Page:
Knowledge is Not Equal to Possession

To know what a human soul is, what this means, is still a long way from beginning to gain one’s soul in patience, and it is a knowledge that exhibits its difference from that gaining inasmuch as it does indeed grow in impatience. And even though this knowledge may have its significance, it often deceived a person the very same way the world does, in that he thought he possessed it, whereas it was his knowledge that possessed him.

Søren Kierkegaard, Eighteen Upbuilding Discourses, “To Gain One’s Soul in Patience”

SK here is reflecting on Luke 21:19: “In your patience you will gain your souls.” (Side note: this is the weird Scripture reference in That Thing You Do! when Guy asks his uncle when the records they just recorded will be made. He responds “Luke 21:19,” and the bass player simply responds by quoting the verse (in what I think is KJV) — “In your patience possess ye your souls”)

Whether Kierkegaard and I seem to have the same concerns about knowledge, or whether reading him has formed how I personally think about knowledge and its temptations, I do not know. This particular discourse was difficult to read, but the gist of it was simple. He reflects on the fact that we gain our souls in patience. For SK, it is the act of being patient itself that is the way in which we gain our souls. The “in” here is key for him — he doesn’t think it is “through” or “by” patience, for that would indicate that we can practice patience, gain our soul, and then be done with patience. No, quite the opposite. It is, in some ways, the act of patience wherein our souls are gained.

Near the end of the discourse, he flips over to those who come at this discussion by asking what a soul is in the first place (which is where the quote above comes from). The question of knowledge is simply another way of being impatient for SK. And, in some ways, it’s an even more devious form of impatience, because it covers itself up by being distanced and seeming wise by asking the question. Those who ask such questions are simply delaying the requirement of the verse itself. It’s another way of attempting to turn what should be subjective knowledge into objective knowledge.

This is probably the ultimate temptation for academics like myself. I want knowledge, and as much of it as possible, before making a decision about how I ought to live. But that’s not really the point. The point is that in some cases, the doing is the knowing.

Kierkegaard’s Reflections on Job — On Becoming a Human Being

In the Upbuilding Discourses, SK reflects on two simple verses in Job:

Then Job arose, and tore his robe, and shaved his head, and fell upon the ground, and worshiped, saying: Naked I came from my mother’s womb, and naked shall I return; the Lord gave, and the Lord took away; blessed be the name of the Lord (1:20-21)

First, he gives a general reflection on the passage, and Job’s significance for humanity at all times:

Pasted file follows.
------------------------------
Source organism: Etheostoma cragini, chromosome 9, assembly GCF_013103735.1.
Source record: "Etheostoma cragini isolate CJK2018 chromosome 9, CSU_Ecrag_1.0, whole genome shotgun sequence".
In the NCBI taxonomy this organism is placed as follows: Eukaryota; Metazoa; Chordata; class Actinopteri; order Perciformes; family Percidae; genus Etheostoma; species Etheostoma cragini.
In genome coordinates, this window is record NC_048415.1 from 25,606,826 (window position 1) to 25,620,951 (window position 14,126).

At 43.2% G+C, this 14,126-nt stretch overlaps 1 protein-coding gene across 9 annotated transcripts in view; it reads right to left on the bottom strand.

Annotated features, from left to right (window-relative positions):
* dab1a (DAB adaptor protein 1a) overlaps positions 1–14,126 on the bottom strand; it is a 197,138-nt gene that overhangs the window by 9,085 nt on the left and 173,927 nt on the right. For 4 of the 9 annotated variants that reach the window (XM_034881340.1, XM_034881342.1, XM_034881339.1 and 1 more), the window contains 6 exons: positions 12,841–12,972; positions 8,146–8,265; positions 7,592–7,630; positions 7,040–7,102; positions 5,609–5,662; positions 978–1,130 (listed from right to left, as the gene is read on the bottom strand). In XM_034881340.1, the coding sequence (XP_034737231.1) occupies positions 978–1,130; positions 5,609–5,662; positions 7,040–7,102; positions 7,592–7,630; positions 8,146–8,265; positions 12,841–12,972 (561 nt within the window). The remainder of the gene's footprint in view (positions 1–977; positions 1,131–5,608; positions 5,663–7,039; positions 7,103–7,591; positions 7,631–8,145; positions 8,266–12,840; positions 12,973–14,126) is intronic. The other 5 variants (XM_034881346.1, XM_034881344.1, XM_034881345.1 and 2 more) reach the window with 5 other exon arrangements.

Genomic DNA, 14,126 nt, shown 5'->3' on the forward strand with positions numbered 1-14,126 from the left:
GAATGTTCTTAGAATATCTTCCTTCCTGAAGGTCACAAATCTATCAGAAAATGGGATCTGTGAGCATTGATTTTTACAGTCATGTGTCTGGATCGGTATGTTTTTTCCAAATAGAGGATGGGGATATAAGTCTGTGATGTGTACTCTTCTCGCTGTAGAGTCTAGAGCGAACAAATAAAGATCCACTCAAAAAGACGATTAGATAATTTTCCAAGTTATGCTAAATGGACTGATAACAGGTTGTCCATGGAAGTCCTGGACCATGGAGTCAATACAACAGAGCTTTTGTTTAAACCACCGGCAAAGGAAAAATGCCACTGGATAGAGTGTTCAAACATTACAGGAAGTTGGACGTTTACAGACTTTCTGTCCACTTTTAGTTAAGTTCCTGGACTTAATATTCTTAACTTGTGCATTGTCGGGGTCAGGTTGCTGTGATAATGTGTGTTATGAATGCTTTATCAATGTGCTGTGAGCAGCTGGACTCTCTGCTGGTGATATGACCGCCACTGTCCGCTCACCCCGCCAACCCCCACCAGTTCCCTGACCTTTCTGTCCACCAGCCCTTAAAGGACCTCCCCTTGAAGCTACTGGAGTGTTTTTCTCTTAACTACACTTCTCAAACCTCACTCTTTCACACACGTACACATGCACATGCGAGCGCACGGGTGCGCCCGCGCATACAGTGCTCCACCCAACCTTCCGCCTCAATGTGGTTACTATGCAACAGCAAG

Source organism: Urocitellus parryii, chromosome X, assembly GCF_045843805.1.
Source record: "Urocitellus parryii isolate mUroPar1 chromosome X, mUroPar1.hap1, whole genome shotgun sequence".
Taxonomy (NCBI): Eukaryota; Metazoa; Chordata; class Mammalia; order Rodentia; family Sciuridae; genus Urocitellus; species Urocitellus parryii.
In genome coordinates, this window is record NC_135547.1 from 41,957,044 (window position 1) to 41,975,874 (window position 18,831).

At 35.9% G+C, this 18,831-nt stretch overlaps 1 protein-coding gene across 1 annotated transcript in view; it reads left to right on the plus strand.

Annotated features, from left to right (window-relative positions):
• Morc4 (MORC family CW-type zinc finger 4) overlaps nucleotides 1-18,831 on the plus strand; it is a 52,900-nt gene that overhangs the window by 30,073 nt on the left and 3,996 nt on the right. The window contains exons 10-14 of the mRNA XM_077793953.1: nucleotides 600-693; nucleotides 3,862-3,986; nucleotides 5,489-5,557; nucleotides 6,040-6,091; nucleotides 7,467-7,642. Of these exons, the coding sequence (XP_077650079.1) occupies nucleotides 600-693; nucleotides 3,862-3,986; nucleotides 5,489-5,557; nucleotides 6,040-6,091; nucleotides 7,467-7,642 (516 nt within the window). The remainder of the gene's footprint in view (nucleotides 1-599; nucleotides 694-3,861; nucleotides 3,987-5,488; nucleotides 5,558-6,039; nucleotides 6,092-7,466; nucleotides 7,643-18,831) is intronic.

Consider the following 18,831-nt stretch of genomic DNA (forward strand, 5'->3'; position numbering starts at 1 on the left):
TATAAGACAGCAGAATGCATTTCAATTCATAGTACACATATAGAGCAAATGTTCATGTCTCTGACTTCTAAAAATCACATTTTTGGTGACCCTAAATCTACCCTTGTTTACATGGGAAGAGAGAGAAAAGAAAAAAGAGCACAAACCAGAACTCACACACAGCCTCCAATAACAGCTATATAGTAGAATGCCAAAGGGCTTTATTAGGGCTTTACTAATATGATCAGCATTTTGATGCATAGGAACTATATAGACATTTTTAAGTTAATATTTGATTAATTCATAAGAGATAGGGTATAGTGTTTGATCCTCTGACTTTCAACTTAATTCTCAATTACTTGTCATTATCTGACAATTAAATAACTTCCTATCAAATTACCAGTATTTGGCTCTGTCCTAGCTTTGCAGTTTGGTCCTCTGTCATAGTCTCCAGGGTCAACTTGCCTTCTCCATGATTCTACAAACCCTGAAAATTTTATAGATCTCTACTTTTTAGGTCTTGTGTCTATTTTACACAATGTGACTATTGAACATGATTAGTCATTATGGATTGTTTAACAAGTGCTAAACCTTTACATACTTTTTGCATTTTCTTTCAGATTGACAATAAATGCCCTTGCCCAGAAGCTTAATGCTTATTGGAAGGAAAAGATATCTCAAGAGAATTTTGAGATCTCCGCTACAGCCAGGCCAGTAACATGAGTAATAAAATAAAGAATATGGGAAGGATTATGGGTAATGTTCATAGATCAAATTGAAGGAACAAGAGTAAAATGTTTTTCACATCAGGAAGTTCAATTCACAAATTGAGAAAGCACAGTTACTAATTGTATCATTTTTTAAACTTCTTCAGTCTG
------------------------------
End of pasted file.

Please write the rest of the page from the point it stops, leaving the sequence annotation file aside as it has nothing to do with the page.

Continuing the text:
When one generation has finished its service, completed its work, fought through its struggle, Job has accompanied it; when the new generation with its incalculable ranks, each individual in his place, stands ready to begin the pilgrimage, Job is there again, takes his place, which is the outpost of humanity. If the generation sees nothing but happy days in prosperous times, then Job faithfully accompanies it; but if the single individual experiences the terror in thought, is anguished over the thought of what horror and distress life can have in store, over the thought that no one knows when the hour of despair may strike for him, then his troubled thought seeks out Job, rests in him, is calmed by him. (110)

He then focuses in on the final two clauses of the verse: “The Lord gave, and the Lord took away; blessed be the name of the Lord.”

The Lord gave:

With thankfulness resting in his soul in quiet sadness, he said a gentle and friendly farewell to everything all together, and in this farewell everything vanished like a beautiful recollection — indeed, it was as if it were not the Lord who took it away but Job who gave it back to him. (116)

Then, speaking of the person who, when faced with a Job-like situation, cannot be thankful for the goodness of what was given in the first place:

What his soul had delighted in, it now thirsted for, and ingratitude punished him by picturing it to him as more delightful than it had ever been. What he once had been able to do, he now wanted to be able to do again, and ingratitude punished him with fantasies that had never had any truth. Then he condemned his soul, living, to be starved out in the insatiable craving of the lack. (117)

The Lord took away:

How powerless is the assailant’s arm, how worthless the schemer’s cleverness; how almost pitiable is all human power when it wants to plunge the weak person into despairing submission by wrenching everything from him and in his faith he says: It is not you, you can do nothing; it is the Lord who takes away. (121)

Blessed be the name of the Lord:

Just as faith and hope without love are but sounding brass and tinkling cymbal, so all the joy proclaimed in the world in which sorrow is not heard along with it is but sounding brass and a tinkling cymbal that tickle the ears but are repulsive to the soul. (122)

What I really love about Kierkegaard’s work in the Upbuilding Discourses (and this might be my favorite one so far — it’s written in a trio from 1843, at the peak of the early part of his writing career) is his interest in entering into the realities of human life. Kierkegaard is demanding and time consuming to read. He can be difficult at times, and his work is often complex and hard to follow.

But his work here is clearly filled with passion and interest for what it means to be human, and what it means to live in real life. These discourses are some of the few early works that he wrote in his own name, and not under a pseudonym, which I take to mean that this is what he wanted people to remember him for. That all our philosophizing and theologizing and rationalizing has a telos: to become a human being.

Remarks on Knowledge from Kierkegaard in the Upbuilding Discourses